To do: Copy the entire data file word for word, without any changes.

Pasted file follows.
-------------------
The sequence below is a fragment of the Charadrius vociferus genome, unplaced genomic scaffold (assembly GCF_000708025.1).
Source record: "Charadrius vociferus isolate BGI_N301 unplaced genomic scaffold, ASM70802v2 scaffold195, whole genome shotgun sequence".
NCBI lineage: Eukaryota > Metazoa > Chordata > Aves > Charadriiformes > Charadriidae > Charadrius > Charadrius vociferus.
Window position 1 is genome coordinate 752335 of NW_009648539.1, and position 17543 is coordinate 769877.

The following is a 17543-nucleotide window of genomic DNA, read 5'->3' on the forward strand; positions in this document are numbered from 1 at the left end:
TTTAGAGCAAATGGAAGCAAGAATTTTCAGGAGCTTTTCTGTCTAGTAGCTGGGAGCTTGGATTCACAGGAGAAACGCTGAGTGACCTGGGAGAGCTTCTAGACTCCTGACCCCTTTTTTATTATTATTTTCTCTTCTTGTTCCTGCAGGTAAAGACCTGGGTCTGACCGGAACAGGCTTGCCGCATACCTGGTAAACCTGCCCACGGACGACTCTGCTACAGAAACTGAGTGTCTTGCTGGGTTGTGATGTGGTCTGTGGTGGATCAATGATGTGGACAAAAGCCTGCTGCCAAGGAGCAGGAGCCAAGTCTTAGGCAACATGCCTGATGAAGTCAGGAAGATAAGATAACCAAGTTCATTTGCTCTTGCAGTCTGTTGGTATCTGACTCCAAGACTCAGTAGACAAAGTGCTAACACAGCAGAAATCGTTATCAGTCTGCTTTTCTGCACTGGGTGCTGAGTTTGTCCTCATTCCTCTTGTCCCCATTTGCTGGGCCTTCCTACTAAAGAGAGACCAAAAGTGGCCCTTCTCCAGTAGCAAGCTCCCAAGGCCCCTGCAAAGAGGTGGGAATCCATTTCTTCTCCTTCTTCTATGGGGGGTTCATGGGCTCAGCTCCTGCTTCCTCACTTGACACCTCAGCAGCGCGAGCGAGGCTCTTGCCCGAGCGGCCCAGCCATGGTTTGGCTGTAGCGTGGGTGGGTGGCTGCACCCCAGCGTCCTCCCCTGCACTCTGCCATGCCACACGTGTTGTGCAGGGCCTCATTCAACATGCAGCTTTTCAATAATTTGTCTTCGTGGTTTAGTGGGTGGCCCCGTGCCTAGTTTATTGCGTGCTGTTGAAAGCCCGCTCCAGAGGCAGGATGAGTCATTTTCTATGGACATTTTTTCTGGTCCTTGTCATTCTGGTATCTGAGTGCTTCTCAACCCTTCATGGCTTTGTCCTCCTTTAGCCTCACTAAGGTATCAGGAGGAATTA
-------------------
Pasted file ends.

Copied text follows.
The sequence below is a fragment of the Charadrius vociferus genome, unplaced genomic scaffold (assembly GCF_000708025.1).
Source record: "Charadrius vociferus isolate BGI_N301 unplaced genomic scaffold, ASM70802v2 scaffold195, whole genome shotgun sequence".
NCBI lineage: Eukaryota > Metazoa > Chordata > Aves > Charadriiformes > Charadriidae > Charadrius > Charadrius vociferus.
Window position 1 is genome coordinate 752335 of NW_009648539.1, and position 17543 is coordinate 769877.

The following is a 17543-nucleotide window of genomic DNA, read 5'->3' on the forward strand; positions in this document are numbered from 1 at the left end:
TTTAGAGCAAATGGAAGCAAGAATTTTCAGGAGCTTTTCTGTCTAGTAGCTGGGAGCTTGGATTCACAGGAGAAACGCTGAGTGACCTGGGAGAGCTTCTAGACTCCTGACCCCTTTTTTATTATTATTTTCTCTTCTTGTTCCTGCAGGTAAAGACCTGGGTCTGACCGGAACAGGCTTGCCGCATACCTGGTAAACCTGCCCACGGACGACTCTGCTACAGAAACTGAGTGTCTTGCTGGGTTGTGATGTGGTCTGTGGTGGATCAATGATGTGGACAAAAGCCTGCTGCCAAGGAGCAGGAGCCAAGTCTTAGGCAACATGCCTGATGAAGTCAGGAAGATAAGATAACCAAGTTCATTTGCTCTTGCAGTCTGTTGGTATCTGACTCCAAGACTCAGTAGACAAAGTGCTAACACAGCAGAAATCGTTATCAGTCTGCTTTTCTGCACTGGGTGCTGAGTTTGTCCTCATTCCTCTTGTCCCCATTTGCTGGGCCTTCCTACTAAAGAGAGACCAAAAGTGGCCCTTCTCCAGTAGCAAGCTCCCAAGGCCCCTGCAAAGAGGTGGGAATCCATTTCTTCTCCTTCTTCTATGGGGGGTTCATGGGCTCAGCTCCTGCTTCCTCACTTGACACCTCAGCAGCGCGAGCGAGGCTCTTGCCCGAGCGGCCCAGCCATGGTTTGGCTGTAGCGTGGGTGGGTGGCTGCACCCCAGCGTCCTCCCCTGCACTCTGCCATGCCACACGTGTTGTGCAGGGCCTCATTCAACATGCAGCTTTTCAATAATTTGTCTTCGTGGTTTAGTGGGTGGCCCCGTGCCTAGTTTATTGCGTGCTGTTGAAAGCCCGCTCCAGAGGCAGGATGAGTCATTTTCTATGGACATTTTTTCTGGTCCTTGTCATTCTGGTATCTGAGTGCTTCTCAACCCTTCATGGCTTTGTCCTCCTTTAGCCTCACTAAGGTATCAGGAGGAATTA